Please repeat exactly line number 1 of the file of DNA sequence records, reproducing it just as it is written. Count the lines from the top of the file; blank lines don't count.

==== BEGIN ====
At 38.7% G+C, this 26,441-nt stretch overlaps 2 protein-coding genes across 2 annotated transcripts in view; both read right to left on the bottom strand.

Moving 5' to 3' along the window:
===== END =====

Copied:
At 38.7% G+C, this 26,441-nt stretch overlaps 2 protein-coding genes across 2 annotated transcripts in view; both read right to left on the bottom strand.